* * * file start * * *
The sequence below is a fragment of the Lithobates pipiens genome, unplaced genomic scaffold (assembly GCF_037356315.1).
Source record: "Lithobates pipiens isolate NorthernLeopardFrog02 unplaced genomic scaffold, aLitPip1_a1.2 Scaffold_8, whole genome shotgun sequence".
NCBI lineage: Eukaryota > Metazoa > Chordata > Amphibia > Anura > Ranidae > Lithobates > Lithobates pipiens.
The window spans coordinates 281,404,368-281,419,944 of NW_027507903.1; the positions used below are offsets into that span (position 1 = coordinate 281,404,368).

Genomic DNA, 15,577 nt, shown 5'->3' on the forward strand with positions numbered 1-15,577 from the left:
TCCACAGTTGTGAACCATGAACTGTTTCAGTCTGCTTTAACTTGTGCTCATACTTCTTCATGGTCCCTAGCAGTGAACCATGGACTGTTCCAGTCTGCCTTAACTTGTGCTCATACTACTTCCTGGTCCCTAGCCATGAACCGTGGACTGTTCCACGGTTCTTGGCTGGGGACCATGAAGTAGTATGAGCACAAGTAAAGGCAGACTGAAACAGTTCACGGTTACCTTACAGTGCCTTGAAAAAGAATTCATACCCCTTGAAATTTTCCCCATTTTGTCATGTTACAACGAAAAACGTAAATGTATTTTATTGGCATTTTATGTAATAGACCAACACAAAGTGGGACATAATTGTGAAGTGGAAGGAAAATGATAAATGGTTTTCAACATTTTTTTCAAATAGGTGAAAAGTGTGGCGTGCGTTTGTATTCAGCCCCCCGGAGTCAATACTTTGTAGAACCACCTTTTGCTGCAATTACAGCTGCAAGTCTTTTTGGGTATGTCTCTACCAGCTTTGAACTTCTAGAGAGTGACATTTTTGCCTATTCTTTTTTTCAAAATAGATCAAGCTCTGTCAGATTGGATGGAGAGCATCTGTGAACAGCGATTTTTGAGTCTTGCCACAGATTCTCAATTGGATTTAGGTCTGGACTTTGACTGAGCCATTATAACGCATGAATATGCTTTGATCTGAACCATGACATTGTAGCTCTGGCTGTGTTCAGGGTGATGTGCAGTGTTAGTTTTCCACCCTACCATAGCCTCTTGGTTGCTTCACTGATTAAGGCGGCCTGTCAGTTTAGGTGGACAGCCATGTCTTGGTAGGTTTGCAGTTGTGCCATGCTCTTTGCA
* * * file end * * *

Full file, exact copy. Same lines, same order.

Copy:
The sequence below is a fragment of the Lithobates pipiens genome, unplaced genomic scaffold (assembly GCF_037356315.1).
Source record: "Lithobates pipiens isolate NorthernLeopardFrog02 unplaced genomic scaffold, aLitPip1_a1.2 Scaffold_8, whole genome shotgun sequence".
NCBI lineage: Eukaryota > Metazoa > Chordata > Amphibia > Anura > Ranidae > Lithobates > Lithobates pipiens.
The window spans coordinates 281,404,368-281,419,944 of NW_027507903.1; the positions used below are offsets into that span (position 1 = coordinate 281,404,368).

Genomic DNA, 15,577 nt, shown 5'->3' on the forward strand with positions numbered 1-15,577 from the left:
TCCACAGTTGTGAACCATGAACTGTTTCAGTCTGCTTTAACTTGTGCTCATACTTCTTCATGGTCCCTAGCAGTGAACCATGGACTGTTCCAGTCTGCCTTAACTTGTGCTCATACTACTTCCTGGTCCCTAGCCATGAACCGTGGACTGTTCCACGGTTCTTGGCTGGGGACCATGAAGTAGTATGAGCACAAGTAAAGGCAGACTGAAACAGTTCACGGTTACCTTACAGTGCCTTGAAAAAGAATTCATACCCCTTGAAATTTTCCCCATTTTGTCATGTTACAACGAAAAACGTAAATGTATTTTATTGGCATTTTATGTAATAGACCAACACAAAGTGGGACATAATTGTGAAGTGGAAGGAAAATGATAAATGGTTTTCAACATTTTTTTCAAATAGGTGAAAAGTGTGGCGTGCGTTTGTATTCAGCCCCCCGGAGTCAATACTTTGTAGAACCACCTTTTGCTGCAATTACAGCTGCAAGTCTTTTTGGGTATGTCTCTACCAGCTTTGAACTTCTAGAGAGTGACATTTTTGCCTATTCTTTTTTTCAAAATAGATCAAGCTCTGTCAGATTGGATGGAGAGCATCTGTGAACAGCGATTTTTGAGTCTTGCCACAGATTCTCAATTGGATTTAGGTCTGGACTTTGACTGAGCCATTATAACGCATGAATATGCTTTGATCTGAACCATGACATTGTAGCTCTGGCTGTGTTCAGGGTGATGTGCAGTGTTAGTTTTCCACCCTACCATAGCCTCTTGGTTGCTTCACTGATTAAGGCGGCCTGTCAGTTTAGGTGGACAGCCATGTCTTGGTAGGTTTGCAGTTGTGCCATGCTCTTTGCA